No careful student of the bible can fail to be impressed with the stress that is laid on the death of Christ. That some may have overlooked other truths, and so laid too much stress on the death, we will not deny, but that is no excuse for our belittling the death, by overexalting other features. A morbid desire for something new and peculiar should be checked by a careful reading of the context, before using a verse or a small part of it in proof of a new theory.
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“When we were yet without strength in due time Christ died for the ungodly. Scarcely for a righteous man will one die; yet peradventure for a good man some would even dare to die. But God commendeth his love toward us in that while we were yet sinners Christ died for us.” Rom. 5:6-8. How can Christ’s death show or commend God’s love to us, unless that death meets a necessity in the sinner’s case?
To do for us what we could or must do for ourselves would not be an expression of benevolence. To say that he died to meet our necessity would be a strange thing indeed, if it were only his life that could help us. But verse 10 shows us the value of both the death and the life, and should forever prevent us from confounding the two or ignoring either one. “Reconciled (atoned) to God by the death of his Son, … saved by his life.” That there is an atonement by the death of Christ the above passage clearly teaches, and it is so translated in verse 11. And even if the salvation by his life is elsewhere called reconciliation, or if there should be discovered a dozen other reconciliations, still it remains true that we are “reconciled to God by the death of his Son,” and it is an expression of God’s great love for the world of sinners.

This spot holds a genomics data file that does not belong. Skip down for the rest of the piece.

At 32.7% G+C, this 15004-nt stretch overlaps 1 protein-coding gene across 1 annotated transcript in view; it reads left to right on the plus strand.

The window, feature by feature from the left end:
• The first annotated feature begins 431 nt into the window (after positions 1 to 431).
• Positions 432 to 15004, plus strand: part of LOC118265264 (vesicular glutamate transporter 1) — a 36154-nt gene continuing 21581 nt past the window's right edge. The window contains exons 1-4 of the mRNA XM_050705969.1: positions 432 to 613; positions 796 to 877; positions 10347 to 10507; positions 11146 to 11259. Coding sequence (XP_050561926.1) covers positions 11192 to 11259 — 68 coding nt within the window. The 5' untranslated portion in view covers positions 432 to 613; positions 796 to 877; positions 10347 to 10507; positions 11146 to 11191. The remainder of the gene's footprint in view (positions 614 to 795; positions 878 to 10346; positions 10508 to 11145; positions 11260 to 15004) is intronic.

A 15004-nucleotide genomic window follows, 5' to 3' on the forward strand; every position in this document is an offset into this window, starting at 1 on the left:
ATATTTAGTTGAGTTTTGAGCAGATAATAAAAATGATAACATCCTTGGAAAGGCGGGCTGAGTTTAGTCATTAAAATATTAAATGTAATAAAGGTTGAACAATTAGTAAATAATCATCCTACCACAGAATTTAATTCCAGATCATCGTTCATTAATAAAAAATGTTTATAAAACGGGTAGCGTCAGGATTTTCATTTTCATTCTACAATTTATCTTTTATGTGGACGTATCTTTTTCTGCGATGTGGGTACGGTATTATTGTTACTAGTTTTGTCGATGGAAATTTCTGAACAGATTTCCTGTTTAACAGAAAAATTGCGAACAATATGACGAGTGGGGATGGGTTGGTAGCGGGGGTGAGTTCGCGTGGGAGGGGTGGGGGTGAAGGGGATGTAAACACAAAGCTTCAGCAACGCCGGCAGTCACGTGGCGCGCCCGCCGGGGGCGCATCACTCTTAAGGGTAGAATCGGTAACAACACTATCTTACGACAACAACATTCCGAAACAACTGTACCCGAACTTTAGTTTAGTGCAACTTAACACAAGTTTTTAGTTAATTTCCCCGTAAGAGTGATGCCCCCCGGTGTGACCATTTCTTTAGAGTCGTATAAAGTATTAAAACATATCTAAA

That this atonement by the death of Christ has no reference to the breaking down of the middle wall between the Jew and Gentile, is clear, because the apostle goes on to explain, and shows as plain as words could make it, that the atonement secures to mankind what was lost through Adam.
“Wherefore” in 12th verse relates back to the atonement of verse 11, and it is stated that as by one man all men were condemned to death, so by the atonement all men are justified to life. To overlook this is to ignore the “Wherefore” and “Therefore” of the apostle, verse 12-18.
We do not overlook the fact or value of Christ’s obedience any more than we overlook Adam’s sin. Sin brought death and righteousness brings life. But that the death of Christ, the righteous one, was a necessity is the idea for which we here plead. Now if any one can read carefully the whole passage and not see that Christ’s death secures to man the recovery from death, it will prove that the human mind is greatly biased, by its own determinations.